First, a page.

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Jewish Student’s Diploma Withheld Over Run-in With ‘Antisemitic’ Poster

By Peter Cordi | Washington Examiner | June 13, 2024



EXCLUSIVE — A Jewish student at the University of California, Irvine, is having his diploma withheld over claims he stole or damaged a poster that was part of the school’s anti-Israel encampment.


Alex Minn, 33, was delivered a sanction letter demanding that he write a 1,250-word essay admitting to and apologizing for conduct he denies, including theft or damaging university or student property and failure to comply. If he doesn’t write the essay, he will not receive his diploma. With pro bono help from attorney John Vaughan, Minn is appealing the decision.


“The only thing I’m guilty of is not understanding that the student conduct policies apply more stringently towards Jewish students,” Minn said in an interview with the Washington Examiner.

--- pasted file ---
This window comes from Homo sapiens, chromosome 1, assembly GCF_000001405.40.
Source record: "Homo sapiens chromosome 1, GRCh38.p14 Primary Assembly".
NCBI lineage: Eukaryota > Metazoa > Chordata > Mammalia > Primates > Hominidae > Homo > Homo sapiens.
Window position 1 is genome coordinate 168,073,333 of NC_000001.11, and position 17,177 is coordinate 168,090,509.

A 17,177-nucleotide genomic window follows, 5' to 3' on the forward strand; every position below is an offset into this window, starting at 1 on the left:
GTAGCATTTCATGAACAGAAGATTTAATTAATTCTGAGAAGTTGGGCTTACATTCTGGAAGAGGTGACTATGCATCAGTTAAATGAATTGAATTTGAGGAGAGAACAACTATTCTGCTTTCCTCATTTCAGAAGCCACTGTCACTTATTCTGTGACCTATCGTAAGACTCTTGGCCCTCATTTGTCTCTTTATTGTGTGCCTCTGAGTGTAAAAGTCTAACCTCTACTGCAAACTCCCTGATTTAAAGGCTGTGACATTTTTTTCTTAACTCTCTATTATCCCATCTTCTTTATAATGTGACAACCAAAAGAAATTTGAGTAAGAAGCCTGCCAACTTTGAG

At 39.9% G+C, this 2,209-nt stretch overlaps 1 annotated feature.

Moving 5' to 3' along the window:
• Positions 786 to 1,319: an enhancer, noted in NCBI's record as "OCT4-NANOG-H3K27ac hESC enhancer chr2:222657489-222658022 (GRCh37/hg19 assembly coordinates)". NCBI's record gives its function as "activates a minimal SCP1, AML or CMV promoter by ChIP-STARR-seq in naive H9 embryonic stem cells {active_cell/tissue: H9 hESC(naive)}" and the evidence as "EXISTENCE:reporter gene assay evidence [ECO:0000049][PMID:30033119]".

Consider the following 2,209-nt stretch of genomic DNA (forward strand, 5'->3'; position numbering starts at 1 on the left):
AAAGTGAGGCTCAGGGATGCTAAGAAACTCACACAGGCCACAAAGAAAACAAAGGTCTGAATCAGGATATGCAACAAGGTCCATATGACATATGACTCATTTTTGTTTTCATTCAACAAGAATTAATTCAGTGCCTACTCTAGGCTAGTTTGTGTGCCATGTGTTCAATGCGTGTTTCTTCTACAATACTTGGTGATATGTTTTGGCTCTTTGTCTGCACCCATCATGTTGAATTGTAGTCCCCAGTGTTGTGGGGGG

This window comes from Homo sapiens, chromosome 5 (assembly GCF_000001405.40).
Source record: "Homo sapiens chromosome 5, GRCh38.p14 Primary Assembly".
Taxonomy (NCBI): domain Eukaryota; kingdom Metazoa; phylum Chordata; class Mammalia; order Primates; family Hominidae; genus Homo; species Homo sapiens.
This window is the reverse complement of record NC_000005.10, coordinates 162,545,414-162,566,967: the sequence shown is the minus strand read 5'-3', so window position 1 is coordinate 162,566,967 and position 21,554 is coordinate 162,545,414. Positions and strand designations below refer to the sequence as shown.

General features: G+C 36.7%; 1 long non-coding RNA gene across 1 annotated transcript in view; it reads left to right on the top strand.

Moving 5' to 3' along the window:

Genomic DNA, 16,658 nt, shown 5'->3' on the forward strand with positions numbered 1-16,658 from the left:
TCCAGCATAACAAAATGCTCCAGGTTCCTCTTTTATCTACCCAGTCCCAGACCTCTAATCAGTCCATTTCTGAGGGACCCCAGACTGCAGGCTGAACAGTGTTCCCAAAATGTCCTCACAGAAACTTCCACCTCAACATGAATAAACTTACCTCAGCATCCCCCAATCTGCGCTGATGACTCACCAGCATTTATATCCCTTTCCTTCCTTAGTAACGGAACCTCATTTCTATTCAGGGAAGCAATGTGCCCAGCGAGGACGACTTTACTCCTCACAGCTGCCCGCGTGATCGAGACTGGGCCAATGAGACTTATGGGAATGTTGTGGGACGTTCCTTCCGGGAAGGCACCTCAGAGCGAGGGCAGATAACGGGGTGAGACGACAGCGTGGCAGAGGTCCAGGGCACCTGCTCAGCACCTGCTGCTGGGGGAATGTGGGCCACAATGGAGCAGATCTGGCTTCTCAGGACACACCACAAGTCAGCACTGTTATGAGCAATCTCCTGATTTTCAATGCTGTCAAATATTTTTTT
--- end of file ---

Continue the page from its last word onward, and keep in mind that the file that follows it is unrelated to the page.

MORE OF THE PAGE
The ‘traumatic’ encounter with an ‘antisemitic’ poster

Minn was walking on campus on May 7, as he does every Tuesday after dropping his two children off at school, when the incident occurred, according to Minn. iPhone health data obtained by the Washington Examiner confirm this walking pattern. Minn said he was walking near the encampment when he encountered the poster by his head at eye level, so he “swatted” at it “like you would swat a horse fly” in your face.


The poster contained a hand-drawn caricature of a “hook-nose Jew” wearing a shtreimel and payos, holding a bloody knife over the Palestinian flag, with blood flowing from the Israeli flag to the Palestinian flag, and displayed the phrase, “From the river to the sea, Palestine will be free.” 


No students claimed the poster or filed a report, and Minn said the anti-Israel encampment “organizers” declined to press charges. Associate Dean of Students Ellen Whitehead witnessed the incident and is listed as Witness 1 on the May 21 sanction letter obtained by the Washington Examiner.